I don't read poetry very much. But I found this little volume at a used book sale for the Juvenile Diabetes Research Foundation and I picked it up, mainly because I liked the cover. I was also intrigued by the accolade from Nellie McClung that is printed on the inside front cover. Nellie did so much to further women's rights so when she praises someone I pay attention. I can't quote the whole passage but she talks about poems being cut out of newspapers by people who keep the poem and look at it and refer to it in times of need. She then says:
Edna Jaques is such a poet, a scrap-book poet, a loose-leaf poet, writing every day the things she sees and feels.
I can remember my mother cutting little sayings and poems out of the paper just like this. Who knows, she might have cut out one of Edna Jaques? Certainly some of the poems sounded familiar to me. Or perhaps they were in some of my grade school readers. Whatever the case the cadence and wording struck a chord with me even though they are very old-fashioned.
Jaques was apparently quite successful as a poet during her lifetime. According to an article in Issue #134 of Canadian LIterature, in 1952 she sold 5000 volumes and realized a profit of $1000. But her popularity did not redeem her style for the literary critics of the time. In 1935 E. K. Brown wrote this:
The critic need concern himself with mediocre literature only when he has before
him a book to which the reading public, or a substantial fraction of it, is disposed
to assign a false importance. Mrs. Edna Jaques' My Kitchen Window is such a
book. . . . Love, patriotism, even religion itself, take on a kind of cosiness in her
verses as they, doubtless, do in the minds of a multitude of Canadians. Her verses
are an expression of the ordinary self of the Canadian middle class, that is to say,
of the immense majority of Canadians.
Possibly Paul Hiebert based his "sweet songstress of Saskatchewan", Sarah Binks, on Jaques but if so, then he was poking fun at her, not lauding her. Today Edna Jaques seems to be almost forgotten. When I was registering this book I couldn't find it on any of the Amazon site or in Google Book Search. There are a few internet mentions about her and the one article that I have mentioned and that's it. It seems a shame that she is not accorded the same fame as, say, Robert Service whose poems are pretty old-fashioned and could be called doggerel by some.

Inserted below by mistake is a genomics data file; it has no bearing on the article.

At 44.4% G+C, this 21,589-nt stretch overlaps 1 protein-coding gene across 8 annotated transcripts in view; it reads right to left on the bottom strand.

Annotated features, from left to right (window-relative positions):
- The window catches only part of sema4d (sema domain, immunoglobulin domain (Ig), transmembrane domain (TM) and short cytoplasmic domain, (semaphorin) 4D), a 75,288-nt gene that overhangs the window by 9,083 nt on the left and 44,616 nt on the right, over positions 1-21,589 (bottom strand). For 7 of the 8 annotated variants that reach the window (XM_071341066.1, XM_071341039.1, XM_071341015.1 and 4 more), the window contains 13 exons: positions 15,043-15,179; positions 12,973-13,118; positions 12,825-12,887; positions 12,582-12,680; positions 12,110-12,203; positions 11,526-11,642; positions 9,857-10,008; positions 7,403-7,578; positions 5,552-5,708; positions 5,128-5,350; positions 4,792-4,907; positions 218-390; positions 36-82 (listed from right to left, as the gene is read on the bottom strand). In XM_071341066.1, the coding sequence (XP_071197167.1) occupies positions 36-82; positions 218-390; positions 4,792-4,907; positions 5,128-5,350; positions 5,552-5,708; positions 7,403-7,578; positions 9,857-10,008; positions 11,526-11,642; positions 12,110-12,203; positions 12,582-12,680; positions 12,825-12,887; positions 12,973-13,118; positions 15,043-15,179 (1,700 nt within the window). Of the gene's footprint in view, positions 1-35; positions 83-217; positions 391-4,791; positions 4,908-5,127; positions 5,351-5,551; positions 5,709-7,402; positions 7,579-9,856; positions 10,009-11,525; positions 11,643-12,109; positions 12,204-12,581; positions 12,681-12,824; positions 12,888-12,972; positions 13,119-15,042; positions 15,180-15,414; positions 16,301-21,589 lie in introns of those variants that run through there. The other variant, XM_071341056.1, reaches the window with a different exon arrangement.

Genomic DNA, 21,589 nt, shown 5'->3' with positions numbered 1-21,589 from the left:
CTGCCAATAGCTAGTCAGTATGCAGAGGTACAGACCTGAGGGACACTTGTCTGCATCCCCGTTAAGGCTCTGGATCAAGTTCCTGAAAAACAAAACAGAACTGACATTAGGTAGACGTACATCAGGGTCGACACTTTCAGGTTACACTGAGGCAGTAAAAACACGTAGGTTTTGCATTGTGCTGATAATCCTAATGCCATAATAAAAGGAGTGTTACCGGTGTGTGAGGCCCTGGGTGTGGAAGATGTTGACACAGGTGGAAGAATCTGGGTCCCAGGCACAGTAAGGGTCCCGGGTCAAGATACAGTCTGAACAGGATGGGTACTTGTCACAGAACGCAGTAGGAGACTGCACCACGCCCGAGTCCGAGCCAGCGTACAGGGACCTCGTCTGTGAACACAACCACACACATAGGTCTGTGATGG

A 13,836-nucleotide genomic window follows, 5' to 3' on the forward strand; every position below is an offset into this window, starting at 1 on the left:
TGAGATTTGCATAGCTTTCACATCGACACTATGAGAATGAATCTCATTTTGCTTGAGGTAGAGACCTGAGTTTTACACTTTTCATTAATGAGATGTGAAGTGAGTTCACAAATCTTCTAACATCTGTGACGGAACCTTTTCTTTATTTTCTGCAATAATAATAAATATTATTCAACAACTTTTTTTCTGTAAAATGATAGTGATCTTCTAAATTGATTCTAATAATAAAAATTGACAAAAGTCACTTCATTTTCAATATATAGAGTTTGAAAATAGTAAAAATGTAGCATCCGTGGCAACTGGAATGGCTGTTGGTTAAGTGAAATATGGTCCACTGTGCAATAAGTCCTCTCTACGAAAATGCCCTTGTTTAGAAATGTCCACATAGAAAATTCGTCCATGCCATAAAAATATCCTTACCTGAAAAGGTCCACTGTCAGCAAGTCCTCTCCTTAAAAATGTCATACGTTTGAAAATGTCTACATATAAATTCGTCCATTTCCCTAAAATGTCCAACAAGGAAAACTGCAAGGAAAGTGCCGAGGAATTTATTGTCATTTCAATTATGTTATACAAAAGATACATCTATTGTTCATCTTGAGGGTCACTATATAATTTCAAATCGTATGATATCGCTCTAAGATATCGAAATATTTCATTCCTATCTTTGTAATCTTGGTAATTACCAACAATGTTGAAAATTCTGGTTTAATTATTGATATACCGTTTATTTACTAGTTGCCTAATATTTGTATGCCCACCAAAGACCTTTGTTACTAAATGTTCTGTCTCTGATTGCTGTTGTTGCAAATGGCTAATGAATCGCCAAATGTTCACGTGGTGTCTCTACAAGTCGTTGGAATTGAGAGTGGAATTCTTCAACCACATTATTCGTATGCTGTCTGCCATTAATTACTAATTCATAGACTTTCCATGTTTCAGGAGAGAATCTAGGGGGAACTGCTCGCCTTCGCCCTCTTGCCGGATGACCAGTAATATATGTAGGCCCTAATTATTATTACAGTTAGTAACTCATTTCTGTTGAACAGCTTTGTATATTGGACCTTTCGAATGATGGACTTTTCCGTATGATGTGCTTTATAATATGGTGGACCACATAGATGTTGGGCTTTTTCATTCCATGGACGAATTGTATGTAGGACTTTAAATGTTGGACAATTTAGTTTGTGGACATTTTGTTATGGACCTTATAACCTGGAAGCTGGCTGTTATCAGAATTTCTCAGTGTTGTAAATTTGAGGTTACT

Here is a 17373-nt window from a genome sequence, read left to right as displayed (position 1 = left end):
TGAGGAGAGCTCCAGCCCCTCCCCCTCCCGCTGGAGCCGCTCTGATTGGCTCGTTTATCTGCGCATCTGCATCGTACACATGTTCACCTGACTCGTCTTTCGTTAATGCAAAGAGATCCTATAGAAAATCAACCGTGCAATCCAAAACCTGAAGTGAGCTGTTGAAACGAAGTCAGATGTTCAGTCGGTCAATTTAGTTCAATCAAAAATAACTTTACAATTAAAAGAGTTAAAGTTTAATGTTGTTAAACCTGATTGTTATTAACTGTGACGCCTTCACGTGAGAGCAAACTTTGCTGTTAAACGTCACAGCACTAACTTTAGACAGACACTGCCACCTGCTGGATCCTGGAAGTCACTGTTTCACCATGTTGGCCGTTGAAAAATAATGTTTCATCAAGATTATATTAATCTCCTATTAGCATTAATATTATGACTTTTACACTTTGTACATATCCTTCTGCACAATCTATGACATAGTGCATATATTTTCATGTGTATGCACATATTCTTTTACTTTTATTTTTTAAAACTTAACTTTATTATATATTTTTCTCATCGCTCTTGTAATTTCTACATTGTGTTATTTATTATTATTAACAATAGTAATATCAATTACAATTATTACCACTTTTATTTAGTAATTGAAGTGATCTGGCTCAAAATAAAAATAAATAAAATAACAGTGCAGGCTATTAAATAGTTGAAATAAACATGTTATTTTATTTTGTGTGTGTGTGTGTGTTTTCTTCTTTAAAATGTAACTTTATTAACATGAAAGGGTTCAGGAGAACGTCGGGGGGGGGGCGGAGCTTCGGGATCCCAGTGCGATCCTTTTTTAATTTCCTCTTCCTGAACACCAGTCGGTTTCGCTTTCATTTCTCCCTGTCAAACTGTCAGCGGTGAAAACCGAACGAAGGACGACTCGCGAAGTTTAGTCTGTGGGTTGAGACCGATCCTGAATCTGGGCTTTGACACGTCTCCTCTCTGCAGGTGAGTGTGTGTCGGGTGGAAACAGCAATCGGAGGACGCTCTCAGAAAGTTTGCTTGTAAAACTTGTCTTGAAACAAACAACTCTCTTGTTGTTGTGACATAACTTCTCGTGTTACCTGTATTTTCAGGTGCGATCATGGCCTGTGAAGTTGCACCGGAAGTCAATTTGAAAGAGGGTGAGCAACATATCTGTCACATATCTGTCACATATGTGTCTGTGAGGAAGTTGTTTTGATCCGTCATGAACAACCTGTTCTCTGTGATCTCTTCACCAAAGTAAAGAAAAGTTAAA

I'm very glad I stumbled across this volume. Some of my favourite poems were:
The Song My Kettle Sings at p. 26
Three Beggars at p. 29
Getting Ready for Winter at p. 43
My Garden at p. 59
Prairie Bred at p. 71
My Dog at p. 73
Here's a few verses from Prairie Bred:
If you are prairie-bred..there seems to be
A sort of fellowship that speaks to me:
You talk of wind, and I can feel the sting
Of drifting soil that darkens all the Spring;
You speak of dawn, and I can see the sky
Flaming with light to drive the darkness by.
You talk of wheat..and I can see it wave,
And smell the nutty frangrance that it gave
Back to the soil, like incense on the air.
I hear the hum of binders everywhere,
The red of briers glowing in the wheat,
The smell of sod..the quivering tides of heat.
Released 5 yrs ago (11/23/2011 UTC) at Window Park, corner of Portage and Carlton in Winnipeg, Manitoba Canada
WILD RELEASE NOTES:
I left this book propped up against a pillar facing Portage Avenue. This release is for the Monopoly Challenge for the last round in which Train Team landed on the Rainbow's End square which completed all the pink squares. My team-mate keeta1 made a great Rainbow release so I chose to make a pink release. The cover doesn't show up on-line anywhere but it shows a window, framed with pink curtains, looking out on a view of mountains. Anyone who is more than 50 years old knows exactly the shade of pink and the style of curtains. But it wasn't just because of the pink curtains that I chose this book; you need a window to look out of to see a rainbow. And what better place to leave this book than in a park called Window Park. Hope the finder enjoys the book and the concept of BookCrossing.